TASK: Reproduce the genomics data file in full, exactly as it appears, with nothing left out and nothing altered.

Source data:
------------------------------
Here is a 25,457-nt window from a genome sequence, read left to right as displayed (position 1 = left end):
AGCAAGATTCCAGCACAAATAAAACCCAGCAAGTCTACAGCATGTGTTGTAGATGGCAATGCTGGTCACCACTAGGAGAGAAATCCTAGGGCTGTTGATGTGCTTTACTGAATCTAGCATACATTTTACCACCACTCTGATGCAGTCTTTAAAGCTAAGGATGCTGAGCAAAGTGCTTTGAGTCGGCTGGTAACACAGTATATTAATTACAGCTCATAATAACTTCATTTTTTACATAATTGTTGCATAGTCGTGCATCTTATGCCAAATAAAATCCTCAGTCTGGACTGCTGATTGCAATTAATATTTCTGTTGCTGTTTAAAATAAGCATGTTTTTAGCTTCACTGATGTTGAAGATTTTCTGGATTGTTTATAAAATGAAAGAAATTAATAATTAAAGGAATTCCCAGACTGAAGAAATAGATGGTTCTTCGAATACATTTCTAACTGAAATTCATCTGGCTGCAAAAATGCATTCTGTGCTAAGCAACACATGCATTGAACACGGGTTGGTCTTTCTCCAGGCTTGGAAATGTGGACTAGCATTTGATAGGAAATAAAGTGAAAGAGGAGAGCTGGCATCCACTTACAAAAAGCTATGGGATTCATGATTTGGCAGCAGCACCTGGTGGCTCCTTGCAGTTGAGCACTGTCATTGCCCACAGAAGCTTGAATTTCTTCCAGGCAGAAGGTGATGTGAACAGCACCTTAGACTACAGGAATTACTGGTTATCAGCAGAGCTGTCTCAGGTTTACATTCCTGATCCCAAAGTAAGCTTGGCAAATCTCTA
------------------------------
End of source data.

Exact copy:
Here is a 25,457-nt window from a genome sequence, read left to right as displayed (position 1 = left end):
AGCAAGATTCCAGCACAAATAAAACCCAGCAAGTCTACAGCATGTGTTGTAGATGGCAATGCTGGTCACCACTAGGAGAGAAATCCTAGGGCTGTTGATGTGCTTTACTGAATCTAGCATACATTTTACCACCACTCTGATGCAGTCTTTAAAGCTAAGGATGCTGAGCAAAGTGCTTTGAGTCGGCTGGTAACACAGTATATTAATTACAGCTCATAATAACTTCATTTTTTACATAATTGTTGCATAGTCGTGCATCTTATGCCAAATAAAATCCTCAGTCTGGACTGCTGATTGCAATTAATATTTCTGTTGCTGTTTAAAATAAGCATGTTTTTAGCTTCACTGATGTTGAAGATTTTCTGGATTGTTTATAAAATGAAAGAAATTAATAATTAAAGGAATTCCCAGACTGAAGAAATAGATGGTTCTTCGAATACATTTCTAACTGAAATTCATCTGGCTGCAAAAATGCATTCTGTGCTAAGCAACACATGCATTGAACACGGGTTGGTCTTTCTCCAGGCTTGGAAATGTGGACTAGCATTTGATAGGAAATAAAGTGAAAGAGGAGAGCTGGCATCCACTTACAAAAAGCTATGGGATTCATGATTTGGCAGCAGCACCTGGTGGCTCCTTGCAGTTGAGCACTGTCATTGCCCACAGAAGCTTGAATTTCTTCCAGGCAGAAGGTGATGTGAACAGCACCTTAGACTACAGGAATTACTGGTTATCAGCAGAGCTGTCTCAGGTTTACATTCCTGATCCCAAAGTAAGCTTGGCAAATCTCTA